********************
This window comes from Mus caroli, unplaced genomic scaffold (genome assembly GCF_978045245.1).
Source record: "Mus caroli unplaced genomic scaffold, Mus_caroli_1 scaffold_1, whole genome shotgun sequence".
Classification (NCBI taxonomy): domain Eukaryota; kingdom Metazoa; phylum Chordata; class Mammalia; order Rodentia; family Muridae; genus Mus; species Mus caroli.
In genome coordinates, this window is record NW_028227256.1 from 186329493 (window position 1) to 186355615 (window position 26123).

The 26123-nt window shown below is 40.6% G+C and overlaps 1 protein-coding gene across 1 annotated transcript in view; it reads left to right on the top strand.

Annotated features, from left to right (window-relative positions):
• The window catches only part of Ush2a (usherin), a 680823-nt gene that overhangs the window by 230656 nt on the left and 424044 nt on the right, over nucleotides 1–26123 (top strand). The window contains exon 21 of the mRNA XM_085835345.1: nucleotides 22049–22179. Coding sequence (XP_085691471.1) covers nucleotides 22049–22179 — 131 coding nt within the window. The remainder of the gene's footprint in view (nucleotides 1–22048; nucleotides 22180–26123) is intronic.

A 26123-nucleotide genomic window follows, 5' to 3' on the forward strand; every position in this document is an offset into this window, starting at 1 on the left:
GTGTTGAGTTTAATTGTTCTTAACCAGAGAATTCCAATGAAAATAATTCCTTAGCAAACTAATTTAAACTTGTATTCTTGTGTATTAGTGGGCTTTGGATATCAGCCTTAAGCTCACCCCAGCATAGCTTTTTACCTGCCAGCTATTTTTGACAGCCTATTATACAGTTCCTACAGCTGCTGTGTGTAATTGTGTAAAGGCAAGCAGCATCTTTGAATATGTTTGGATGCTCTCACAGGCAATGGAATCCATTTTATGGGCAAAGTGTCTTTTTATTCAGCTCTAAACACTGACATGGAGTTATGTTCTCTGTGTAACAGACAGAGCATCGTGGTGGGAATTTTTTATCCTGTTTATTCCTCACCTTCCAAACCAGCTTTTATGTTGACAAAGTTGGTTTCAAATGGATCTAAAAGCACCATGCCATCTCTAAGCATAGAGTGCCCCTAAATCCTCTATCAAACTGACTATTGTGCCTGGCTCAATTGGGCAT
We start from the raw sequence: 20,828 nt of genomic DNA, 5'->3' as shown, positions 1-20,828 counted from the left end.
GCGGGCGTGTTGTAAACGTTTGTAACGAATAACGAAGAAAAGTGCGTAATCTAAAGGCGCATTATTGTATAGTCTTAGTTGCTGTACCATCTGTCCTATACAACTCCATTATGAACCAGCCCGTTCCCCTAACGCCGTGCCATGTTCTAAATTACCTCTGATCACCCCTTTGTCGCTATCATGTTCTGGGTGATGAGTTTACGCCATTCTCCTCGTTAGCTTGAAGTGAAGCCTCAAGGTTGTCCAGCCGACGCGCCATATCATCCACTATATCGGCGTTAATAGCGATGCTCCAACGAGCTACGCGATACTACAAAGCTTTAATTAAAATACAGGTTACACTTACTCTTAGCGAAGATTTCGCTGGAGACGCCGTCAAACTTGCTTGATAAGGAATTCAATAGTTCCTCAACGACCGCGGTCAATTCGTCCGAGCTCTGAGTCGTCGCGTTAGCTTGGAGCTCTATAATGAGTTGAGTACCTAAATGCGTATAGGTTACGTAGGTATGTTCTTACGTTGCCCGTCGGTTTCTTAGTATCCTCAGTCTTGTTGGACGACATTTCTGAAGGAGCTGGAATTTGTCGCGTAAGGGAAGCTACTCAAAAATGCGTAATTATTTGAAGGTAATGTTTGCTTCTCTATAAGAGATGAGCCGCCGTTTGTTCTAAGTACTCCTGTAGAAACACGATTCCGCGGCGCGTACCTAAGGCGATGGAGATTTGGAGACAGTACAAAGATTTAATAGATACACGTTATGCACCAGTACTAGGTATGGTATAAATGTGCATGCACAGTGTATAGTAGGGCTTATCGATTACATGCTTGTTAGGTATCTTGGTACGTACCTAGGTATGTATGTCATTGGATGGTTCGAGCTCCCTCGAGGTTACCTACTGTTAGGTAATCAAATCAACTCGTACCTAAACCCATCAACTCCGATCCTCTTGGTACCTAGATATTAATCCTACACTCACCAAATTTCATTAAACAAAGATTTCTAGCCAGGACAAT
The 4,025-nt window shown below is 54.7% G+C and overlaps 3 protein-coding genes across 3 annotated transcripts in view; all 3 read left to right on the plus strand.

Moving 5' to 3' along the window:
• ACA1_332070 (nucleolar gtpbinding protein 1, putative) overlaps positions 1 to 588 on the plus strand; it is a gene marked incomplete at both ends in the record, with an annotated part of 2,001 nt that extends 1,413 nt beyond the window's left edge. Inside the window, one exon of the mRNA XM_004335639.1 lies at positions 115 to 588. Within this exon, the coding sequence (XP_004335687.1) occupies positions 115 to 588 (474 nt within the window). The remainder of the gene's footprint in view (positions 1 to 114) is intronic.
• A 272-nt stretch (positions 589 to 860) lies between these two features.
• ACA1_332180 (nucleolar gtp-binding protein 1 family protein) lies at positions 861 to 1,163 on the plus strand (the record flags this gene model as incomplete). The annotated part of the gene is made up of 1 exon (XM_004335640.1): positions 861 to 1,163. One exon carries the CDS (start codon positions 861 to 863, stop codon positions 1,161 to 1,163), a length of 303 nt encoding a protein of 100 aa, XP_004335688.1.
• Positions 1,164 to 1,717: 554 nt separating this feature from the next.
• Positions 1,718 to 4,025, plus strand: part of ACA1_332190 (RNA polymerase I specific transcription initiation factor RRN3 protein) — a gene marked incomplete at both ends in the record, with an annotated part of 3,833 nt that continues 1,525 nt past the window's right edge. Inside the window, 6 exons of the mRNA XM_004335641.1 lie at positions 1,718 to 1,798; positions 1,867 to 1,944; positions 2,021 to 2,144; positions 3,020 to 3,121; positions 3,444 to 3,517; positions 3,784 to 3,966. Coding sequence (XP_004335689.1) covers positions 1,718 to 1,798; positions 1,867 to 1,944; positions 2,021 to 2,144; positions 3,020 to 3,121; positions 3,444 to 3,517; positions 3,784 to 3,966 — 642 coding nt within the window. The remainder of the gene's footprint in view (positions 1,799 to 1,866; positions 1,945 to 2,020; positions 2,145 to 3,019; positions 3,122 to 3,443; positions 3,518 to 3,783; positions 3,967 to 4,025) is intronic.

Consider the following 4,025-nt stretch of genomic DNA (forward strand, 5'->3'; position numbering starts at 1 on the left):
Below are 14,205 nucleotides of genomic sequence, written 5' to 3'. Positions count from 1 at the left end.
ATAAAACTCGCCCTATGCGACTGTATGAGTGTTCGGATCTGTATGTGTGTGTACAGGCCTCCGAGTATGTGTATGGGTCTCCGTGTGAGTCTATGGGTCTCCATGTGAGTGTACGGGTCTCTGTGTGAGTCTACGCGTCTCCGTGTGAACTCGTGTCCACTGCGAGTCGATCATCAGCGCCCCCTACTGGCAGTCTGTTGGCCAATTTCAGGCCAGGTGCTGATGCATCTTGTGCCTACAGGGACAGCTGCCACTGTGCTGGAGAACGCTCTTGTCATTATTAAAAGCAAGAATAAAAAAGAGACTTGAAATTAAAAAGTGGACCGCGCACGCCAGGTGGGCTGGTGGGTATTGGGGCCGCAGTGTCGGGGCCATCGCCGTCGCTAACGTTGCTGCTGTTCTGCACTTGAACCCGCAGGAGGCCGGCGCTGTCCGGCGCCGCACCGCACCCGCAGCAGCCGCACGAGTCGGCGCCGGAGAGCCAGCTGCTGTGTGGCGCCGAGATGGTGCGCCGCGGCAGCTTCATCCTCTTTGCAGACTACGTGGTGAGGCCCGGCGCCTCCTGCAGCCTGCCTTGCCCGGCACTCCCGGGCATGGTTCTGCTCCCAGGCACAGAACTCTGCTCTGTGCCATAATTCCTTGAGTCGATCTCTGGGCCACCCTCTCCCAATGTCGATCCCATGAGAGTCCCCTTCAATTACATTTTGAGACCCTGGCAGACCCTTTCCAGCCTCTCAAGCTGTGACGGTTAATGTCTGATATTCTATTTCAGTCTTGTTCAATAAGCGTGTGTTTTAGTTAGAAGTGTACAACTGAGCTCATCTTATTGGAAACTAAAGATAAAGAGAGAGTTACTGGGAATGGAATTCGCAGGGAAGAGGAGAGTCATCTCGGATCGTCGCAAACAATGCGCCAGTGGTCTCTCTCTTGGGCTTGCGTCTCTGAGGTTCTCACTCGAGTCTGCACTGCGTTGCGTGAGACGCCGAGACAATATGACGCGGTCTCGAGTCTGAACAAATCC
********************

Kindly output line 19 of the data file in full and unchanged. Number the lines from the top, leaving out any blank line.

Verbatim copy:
Consider the following 4,025-nt stretch of genomic DNA (forward strand, 5'->3'; position numbering starts at 1 on the left):